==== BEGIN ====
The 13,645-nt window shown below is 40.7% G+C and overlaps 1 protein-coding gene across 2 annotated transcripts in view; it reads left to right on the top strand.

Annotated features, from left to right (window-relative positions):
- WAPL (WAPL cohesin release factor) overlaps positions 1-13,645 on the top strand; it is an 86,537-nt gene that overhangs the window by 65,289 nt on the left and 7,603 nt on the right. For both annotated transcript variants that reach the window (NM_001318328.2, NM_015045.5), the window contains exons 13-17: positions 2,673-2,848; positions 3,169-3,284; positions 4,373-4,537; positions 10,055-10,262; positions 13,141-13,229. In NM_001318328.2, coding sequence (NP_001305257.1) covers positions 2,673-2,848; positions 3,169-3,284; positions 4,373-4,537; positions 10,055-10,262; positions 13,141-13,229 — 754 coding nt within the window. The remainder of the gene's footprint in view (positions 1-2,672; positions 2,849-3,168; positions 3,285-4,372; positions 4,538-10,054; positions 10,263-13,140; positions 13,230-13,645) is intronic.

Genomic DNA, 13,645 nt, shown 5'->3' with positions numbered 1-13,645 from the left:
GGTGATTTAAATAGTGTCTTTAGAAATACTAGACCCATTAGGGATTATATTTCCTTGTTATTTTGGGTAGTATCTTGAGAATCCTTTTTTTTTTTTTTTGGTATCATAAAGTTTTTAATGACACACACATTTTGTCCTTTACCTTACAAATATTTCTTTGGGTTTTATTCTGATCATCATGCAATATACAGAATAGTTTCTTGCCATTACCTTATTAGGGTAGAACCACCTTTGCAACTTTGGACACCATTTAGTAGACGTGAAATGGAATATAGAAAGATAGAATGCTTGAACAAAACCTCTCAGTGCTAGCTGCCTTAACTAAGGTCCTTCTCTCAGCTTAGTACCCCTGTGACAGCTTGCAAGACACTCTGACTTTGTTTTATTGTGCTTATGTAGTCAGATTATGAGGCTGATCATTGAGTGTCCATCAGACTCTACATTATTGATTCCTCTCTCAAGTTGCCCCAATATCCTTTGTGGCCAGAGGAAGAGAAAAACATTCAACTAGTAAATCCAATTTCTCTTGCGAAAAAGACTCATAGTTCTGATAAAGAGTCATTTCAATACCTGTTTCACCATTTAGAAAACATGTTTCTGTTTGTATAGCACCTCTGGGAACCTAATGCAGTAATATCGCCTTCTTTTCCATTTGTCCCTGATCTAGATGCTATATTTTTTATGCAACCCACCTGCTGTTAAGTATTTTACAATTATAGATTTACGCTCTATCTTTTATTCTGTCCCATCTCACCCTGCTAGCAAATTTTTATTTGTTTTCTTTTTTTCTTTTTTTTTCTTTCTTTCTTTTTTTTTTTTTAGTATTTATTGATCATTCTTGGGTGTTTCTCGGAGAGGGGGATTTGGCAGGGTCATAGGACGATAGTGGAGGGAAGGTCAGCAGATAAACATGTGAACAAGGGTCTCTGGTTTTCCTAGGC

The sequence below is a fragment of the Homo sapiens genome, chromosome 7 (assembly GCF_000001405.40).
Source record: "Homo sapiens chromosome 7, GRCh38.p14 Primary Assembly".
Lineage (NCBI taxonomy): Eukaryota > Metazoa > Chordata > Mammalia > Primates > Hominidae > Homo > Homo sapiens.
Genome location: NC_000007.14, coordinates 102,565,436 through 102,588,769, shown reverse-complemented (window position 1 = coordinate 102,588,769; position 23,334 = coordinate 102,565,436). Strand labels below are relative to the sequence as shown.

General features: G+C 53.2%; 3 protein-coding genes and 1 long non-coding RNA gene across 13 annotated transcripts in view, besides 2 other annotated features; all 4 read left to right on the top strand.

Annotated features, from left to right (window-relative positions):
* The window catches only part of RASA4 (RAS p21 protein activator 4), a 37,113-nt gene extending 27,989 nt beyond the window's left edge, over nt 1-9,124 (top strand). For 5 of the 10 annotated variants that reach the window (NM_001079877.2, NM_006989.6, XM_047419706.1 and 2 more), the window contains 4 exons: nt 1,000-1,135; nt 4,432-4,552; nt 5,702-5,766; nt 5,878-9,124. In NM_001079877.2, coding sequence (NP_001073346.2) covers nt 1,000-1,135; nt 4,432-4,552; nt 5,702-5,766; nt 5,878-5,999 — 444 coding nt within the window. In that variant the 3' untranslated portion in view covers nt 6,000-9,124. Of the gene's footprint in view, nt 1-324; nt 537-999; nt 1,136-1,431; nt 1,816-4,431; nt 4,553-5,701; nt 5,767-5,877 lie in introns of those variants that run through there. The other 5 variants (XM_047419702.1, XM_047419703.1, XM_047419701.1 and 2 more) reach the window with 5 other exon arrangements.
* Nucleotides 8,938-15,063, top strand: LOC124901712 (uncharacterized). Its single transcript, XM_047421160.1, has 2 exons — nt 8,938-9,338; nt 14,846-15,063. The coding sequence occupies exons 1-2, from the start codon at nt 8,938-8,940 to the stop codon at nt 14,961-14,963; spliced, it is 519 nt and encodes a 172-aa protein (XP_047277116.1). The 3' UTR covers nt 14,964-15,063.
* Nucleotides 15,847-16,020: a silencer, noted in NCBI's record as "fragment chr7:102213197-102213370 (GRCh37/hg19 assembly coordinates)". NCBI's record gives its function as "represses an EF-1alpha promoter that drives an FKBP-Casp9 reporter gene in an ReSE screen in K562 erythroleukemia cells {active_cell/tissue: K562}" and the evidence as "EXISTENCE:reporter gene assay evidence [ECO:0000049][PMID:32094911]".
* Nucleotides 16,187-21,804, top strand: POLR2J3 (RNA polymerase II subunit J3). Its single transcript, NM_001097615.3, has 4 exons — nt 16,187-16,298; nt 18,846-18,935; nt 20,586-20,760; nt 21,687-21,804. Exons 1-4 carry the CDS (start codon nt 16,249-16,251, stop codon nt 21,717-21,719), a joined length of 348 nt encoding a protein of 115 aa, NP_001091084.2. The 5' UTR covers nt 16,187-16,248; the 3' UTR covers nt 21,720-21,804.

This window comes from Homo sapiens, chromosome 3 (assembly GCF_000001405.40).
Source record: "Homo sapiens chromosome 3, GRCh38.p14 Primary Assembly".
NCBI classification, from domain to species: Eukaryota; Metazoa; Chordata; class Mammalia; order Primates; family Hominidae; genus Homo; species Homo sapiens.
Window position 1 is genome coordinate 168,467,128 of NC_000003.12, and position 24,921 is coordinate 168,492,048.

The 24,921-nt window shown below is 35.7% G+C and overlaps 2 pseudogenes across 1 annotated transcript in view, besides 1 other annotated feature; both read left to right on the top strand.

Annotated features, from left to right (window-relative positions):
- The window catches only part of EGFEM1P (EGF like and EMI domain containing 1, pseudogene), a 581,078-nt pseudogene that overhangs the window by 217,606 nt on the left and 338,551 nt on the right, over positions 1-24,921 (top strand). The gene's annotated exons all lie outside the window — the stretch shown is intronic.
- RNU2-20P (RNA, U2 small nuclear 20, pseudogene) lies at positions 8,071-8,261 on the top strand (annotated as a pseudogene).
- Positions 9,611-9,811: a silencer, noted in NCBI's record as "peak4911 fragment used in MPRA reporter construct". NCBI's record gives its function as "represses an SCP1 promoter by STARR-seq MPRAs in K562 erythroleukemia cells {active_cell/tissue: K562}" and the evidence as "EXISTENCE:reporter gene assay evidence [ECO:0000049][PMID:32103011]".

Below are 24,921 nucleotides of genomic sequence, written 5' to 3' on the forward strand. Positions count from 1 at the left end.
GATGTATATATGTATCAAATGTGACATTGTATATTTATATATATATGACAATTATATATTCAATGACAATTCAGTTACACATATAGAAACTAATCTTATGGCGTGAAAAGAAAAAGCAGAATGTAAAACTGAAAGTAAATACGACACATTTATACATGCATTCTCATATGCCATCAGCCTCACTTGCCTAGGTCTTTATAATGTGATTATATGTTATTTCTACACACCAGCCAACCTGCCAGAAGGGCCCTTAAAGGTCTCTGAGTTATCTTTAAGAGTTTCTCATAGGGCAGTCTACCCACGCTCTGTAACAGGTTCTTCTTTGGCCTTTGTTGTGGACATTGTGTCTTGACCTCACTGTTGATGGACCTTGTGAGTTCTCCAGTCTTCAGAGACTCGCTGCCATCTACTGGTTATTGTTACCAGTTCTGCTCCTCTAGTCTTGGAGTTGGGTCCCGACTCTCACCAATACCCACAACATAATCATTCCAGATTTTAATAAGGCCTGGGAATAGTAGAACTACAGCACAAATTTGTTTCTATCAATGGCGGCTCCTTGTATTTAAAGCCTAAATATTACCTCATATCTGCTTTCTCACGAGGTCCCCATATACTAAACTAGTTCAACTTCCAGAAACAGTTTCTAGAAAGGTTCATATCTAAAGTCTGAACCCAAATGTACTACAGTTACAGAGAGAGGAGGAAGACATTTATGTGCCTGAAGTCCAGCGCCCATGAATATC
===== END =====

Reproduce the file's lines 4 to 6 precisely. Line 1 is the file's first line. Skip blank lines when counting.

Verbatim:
Genomic DNA, 13,645 nt, shown 5'->3' with positions numbered 1-13,645 from the left:
GGTGATTTAAATAGTGTCTTTAGAAATACTAGACCCATTAGGGATTATATTTCCTTGTTATTTTGGGTAGTATCTTGAGAATCCTTTTTTTTTTTTTTTGGTATCATAAAGTTTTTAATGACACACACATTTTGTCCTTTACCTTACAAATATTTCTTTGGGTTTTATTCTGATCATCATGCAATATACAGAATAGTTTCTTGCCATTACCTTATTAGGGTAGAACCACCTTTGCAACTTTGGACACCATTTAGTAGACGTGAAATGGAATATAGAAAGATAGAATGCTTGAACAAAACCTCTCAGTGCTAGCTGCCTTAACTAAGGTCCTTCTCTCAGCTTAGTACCCCTGTGACAGCTTGCAAGACACTCTGACTTTGTTTTATTGTGCTTATGTAGTCAGATTATGAGGCTGATCATTGAGTGTCCATCAGACTCTACATTATTGATTCCTCTCTCAAGTTGCCCCAATATCCTTTGTGGCCAGAGGAAGAGAAAAACATTCAACTAGTAAATCCAATTTCTCTTGCGAAAAAGACTCATAGTTCTGATAAAGAGTCATTTCAATACCTGTTTCACCATTTAGAAAACATGTTTCTGTTTGTATAGCACCTCTGGGAACCTAATGCAGTAATATCGCCTTCTTTTCCATTTGTCCCTGATCTAGATGCTATATTTTTTATGCAACCCACCTGCTGTTAAGTATTTTACAATTATAGATTTACGCTCTATCTTTTATTCTGTCCCATCTCACCCTGCTAGCAAATTTTTATTTGTTTTCTTTTTTTCTTTTTTTTTCTTTCTTTCTTTTTTTTTTTTTAGTATTTATTGATCATTCTTGGGTGTTTCTCGGAGAGGGGGATTTGGCAGGGTCATAGGACGATAGTGGAGGGAAGGTCAGCAGATAAACATGTGAACAAGGGTCTCTGGTTTTCCTAGGC

The sequence below is a fragment of the Homo sapiens genome, chromosome 7 (assembly GCF_000001405.40).